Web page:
Ruminations and recipes from a small kitchen in a big city.


Badly made dinner for a winter's night.

Twenty years ago - or maybe it was thirty - no-one had ever heard of gnocchi until some Italian immigrants started importing shrink-wrapped packs of them and selling them in delis in the inner suburbs.

I bought some of the earliest ones and quite liked them with napoli or bolognese sauce, but these days I make my own, because home-made ones make the manufactured ones taste like Deb instant mashed potato, which essentially is what they are.

Now gnocchi are everywhere, especially in overpriced hipster cafes where I even came across one dish some years ago that was entitled 'gnoccho' because it was literally one on the plate. That was probably the last time I visited a hipster cafe. The sole gnoccho had an injection of arugula walnut pesto on it, and it costed $21, but without the dollar sign, to make it sound cheaper.

But gnocchi are not the only Italian dumplings. There are also 'malfatti', which means 'badly made', because these dumplings tend to take random shapes, unlike their gnocchi cousins which can be fashioned into perfect pillows (although mine are never uniform).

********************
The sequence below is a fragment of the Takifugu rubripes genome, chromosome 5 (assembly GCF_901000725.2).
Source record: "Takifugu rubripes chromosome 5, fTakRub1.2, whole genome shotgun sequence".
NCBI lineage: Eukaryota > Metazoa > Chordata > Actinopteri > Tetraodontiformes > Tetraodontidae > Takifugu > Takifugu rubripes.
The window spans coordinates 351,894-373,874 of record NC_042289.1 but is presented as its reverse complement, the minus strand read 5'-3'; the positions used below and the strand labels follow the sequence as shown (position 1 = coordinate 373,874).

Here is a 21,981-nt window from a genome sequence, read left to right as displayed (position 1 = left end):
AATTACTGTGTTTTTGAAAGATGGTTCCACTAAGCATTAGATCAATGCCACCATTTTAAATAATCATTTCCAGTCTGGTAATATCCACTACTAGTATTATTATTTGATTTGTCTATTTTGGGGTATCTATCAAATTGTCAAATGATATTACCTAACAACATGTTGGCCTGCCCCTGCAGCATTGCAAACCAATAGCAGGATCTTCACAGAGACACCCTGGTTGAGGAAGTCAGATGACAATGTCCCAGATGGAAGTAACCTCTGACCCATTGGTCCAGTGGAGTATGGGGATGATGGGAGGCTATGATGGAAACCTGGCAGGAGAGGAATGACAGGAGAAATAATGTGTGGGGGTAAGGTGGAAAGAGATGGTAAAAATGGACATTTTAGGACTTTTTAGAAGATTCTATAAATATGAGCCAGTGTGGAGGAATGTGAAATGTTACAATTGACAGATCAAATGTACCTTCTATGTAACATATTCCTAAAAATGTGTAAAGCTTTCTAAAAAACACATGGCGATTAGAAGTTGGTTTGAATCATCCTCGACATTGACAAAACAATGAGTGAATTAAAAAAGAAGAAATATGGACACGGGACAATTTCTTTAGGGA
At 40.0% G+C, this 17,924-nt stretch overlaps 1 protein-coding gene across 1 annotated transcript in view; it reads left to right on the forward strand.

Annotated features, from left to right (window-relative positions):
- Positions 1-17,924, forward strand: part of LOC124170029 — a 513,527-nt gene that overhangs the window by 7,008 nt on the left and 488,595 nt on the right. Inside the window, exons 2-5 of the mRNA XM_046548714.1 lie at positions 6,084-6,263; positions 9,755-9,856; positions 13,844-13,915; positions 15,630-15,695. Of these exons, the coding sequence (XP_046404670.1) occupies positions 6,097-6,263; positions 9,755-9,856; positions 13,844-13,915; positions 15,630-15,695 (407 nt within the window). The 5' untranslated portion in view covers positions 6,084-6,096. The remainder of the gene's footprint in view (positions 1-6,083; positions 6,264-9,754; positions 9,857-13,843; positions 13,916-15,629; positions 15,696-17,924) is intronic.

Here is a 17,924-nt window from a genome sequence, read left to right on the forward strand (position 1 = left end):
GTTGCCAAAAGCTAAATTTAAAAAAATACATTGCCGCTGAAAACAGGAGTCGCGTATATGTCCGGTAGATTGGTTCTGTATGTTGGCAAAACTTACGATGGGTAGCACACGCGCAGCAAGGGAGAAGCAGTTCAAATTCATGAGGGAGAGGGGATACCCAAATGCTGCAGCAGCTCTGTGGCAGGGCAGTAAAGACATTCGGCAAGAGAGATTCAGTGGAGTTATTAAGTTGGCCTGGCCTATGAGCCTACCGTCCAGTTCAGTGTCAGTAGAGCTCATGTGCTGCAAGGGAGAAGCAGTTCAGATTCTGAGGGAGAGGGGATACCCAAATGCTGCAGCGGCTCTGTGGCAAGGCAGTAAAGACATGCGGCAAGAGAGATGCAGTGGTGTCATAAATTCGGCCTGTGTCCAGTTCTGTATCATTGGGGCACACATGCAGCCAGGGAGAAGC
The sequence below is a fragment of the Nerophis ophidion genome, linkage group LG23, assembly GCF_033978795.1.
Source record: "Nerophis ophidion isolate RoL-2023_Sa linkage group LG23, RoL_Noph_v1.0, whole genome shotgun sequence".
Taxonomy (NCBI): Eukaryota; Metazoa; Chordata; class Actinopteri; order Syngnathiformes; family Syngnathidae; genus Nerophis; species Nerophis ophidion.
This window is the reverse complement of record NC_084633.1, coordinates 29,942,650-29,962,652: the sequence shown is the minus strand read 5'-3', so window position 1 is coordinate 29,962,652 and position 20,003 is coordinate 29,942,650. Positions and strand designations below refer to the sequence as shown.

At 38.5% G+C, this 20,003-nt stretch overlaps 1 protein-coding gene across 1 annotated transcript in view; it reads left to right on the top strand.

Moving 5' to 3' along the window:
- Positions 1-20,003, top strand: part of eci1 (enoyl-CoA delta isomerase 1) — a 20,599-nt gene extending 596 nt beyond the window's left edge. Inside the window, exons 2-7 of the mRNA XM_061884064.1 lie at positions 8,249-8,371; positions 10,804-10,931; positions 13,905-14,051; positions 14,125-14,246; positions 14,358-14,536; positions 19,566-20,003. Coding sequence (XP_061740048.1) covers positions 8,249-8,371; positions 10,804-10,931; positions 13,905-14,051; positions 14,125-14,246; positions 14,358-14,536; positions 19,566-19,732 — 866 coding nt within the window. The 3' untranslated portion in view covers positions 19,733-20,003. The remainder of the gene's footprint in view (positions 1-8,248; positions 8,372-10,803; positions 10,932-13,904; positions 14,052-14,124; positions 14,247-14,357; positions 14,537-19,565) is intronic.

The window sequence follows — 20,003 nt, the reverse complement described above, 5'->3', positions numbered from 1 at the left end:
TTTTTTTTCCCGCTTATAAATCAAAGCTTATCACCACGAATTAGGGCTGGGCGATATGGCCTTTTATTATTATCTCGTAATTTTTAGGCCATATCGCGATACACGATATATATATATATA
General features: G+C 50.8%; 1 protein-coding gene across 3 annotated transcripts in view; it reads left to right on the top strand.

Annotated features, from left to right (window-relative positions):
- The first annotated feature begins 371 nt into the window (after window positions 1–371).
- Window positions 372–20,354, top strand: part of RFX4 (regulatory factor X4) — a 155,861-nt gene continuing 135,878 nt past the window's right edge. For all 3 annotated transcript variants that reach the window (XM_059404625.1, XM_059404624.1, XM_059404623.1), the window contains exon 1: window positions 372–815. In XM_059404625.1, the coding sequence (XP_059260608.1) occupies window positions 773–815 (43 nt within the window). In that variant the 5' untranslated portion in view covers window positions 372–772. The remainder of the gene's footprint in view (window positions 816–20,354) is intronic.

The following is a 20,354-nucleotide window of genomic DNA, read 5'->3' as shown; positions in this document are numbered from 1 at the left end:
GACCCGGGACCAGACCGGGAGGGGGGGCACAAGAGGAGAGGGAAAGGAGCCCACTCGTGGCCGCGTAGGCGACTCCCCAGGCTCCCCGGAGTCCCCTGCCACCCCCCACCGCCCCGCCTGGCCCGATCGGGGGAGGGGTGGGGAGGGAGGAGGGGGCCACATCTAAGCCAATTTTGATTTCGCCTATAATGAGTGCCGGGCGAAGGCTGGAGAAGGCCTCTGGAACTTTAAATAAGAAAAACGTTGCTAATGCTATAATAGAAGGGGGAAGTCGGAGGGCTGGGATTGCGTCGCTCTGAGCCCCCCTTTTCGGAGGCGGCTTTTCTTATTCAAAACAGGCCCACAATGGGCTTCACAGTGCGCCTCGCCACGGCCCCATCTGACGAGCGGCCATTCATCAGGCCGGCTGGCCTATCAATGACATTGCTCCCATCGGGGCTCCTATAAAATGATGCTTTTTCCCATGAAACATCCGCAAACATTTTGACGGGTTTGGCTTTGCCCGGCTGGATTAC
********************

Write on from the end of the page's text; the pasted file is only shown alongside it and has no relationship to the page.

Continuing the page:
These could take off*. If so, look out for 'malfatto' on hipster cafe menus, and avoid.


Cook a bunch of well-rinsed and drained spinach in a little oil and a chopped clove of garlic.

When the spinach is well wilted, place it in a large bowl and mix it with:

- a cup of ricotta

- a quarter cup of grated parmesan

- a cup of bread crumbs

- a quarter cup of spring onions

- a handful of chopped basil or dried equivalent

- two eggs, and

- a quarter teaspoon of nutmeg.

These ratios are approximate, aiming for a dough that is workable but not too moist.

When well mixed, roll with floured hands into logs.

Cut the logs into one-inch sections and set on a floured surface or baking sheet.

When ready to cook, drop the logs carefully into salted boiling water.

Reduce heat and simmer four to five minutes.

Lift out carefully with slotted spoon, drain and place on serving dishes. Serve with your choice of sauce - good with a simple tomato-based or bolognese sauce. Or lightly fry them in some sage butter and top with parmesan.


*Although they didn't take off when I last wrote about them 11 years ago.

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